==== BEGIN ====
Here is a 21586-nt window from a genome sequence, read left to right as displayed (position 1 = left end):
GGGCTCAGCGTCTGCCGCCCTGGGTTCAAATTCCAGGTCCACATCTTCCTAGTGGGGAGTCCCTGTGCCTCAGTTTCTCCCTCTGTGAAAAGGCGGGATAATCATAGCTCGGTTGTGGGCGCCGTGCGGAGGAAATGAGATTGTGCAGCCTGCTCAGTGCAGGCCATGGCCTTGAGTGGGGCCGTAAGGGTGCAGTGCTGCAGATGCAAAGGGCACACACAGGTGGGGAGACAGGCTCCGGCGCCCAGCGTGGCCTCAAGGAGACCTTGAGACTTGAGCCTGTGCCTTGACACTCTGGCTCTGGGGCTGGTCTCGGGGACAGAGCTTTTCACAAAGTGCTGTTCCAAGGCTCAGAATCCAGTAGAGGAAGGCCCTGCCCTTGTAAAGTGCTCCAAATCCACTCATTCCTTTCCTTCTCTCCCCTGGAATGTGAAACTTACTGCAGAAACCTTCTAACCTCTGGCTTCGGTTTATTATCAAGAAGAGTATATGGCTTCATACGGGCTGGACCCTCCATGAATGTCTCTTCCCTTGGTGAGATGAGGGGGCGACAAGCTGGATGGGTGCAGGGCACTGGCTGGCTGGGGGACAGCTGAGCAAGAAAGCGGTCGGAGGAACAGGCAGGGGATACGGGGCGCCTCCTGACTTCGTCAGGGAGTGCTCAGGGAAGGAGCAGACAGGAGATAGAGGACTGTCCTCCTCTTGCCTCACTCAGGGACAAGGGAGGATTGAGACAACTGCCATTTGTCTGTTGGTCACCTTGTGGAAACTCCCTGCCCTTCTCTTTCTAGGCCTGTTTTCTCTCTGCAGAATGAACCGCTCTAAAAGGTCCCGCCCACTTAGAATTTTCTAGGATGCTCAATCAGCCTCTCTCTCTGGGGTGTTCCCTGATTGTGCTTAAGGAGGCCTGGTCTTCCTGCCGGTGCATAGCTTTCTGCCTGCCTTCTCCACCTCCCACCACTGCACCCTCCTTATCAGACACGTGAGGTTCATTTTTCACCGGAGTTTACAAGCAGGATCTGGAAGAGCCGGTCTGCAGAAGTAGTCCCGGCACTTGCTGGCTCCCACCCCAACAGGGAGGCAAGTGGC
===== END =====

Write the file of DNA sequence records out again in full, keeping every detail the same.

Here is a 21586-nt window from a genome sequence, read left to right as displayed (position 1 = left end):
GGGCTCAGCGTCTGCCGCCCTGGGTTCAAATTCCAGGTCCACATCTTCCTAGTGGGGAGTCCCTGTGCCTCAGTTTCTCCCTCTGTGAAAAGGCGGGATAATCATAGCTCGGTTGTGGGCGCCGTGCGGAGGAAATGAGATTGTGCAGCCTGCTCAGTGCAGGCCATGGCCTTGAGTGGGGCCGTAAGGGTGCAGTGCTGCAGATGCAAAGGGCACACACAGGTGGGGAGACAGGCTCCGGCGCCCAGCGTGGCCTCAAGGAGACCTTGAGACTTGAGCCTGTGCCTTGACACTCTGGCTCTGGGGCTGGTCTCGGGGACAGAGCTTTTCACAAAGTGCTGTTCCAAGGCTCAGAATCCAGTAGAGGAAGGCCCTGCCCTTGTAAAGTGCTCCAAATCCACTCATTCCTTTCCTTCTCTCCCCTGGAATGTGAAACTTACTGCAGAAACCTTCTAACCTCTGGCTTCGGTTTATTATCAAGAAGAGTATATGGCTTCATACGGGCTGGACCCTCCATGAATGTCTCTTCCCTTGGTGAGATGAGGGGGCGACAAGCTGGATGGGTGCAGGGCACTGGCTGGCTGGGGGACAGCTGAGCAAGAAAGCGGTCGGAGGAACAGGCAGGGGATACGGGGCGCCTCCTGACTTCGTCAGGGAGTGCTCAGGGAAGGAGCAGACAGGAGATAGAGGACTGTCCTCCTCTTGCCTCACTCAGGGACAAGGGAGGATTGAGACAACTGCCATTTGTCTGTTGGTCACCTTGTGGAAACTCCCTGCCCTTCTCTTTCTAGGCCTGTTTTCTCTCTGCAGAATGAACCGCTCTAAAAGGTCCCGCCCACTTAGAATTTTCTAGGATGCTCAATCAGCCTCTCTCTCTGGGGTGTTCCCTGATTGTGCTTAAGGAGGCCTGGTCTTCCTGCCGGTGCATAGCTTTCTGCCTGCCTTCTCCACCTCCCACCACTGCACCCTCCTTATCAGACACGTGAGGTTCATTTTTCACCGGAGTTTACAAGCAGGATCTGGAAGAGCCGGTCTGCAGAAGTAGTCCCGGCACTTGCTGGCTCCCACCCCAACAGGGAGGCAAGTGGC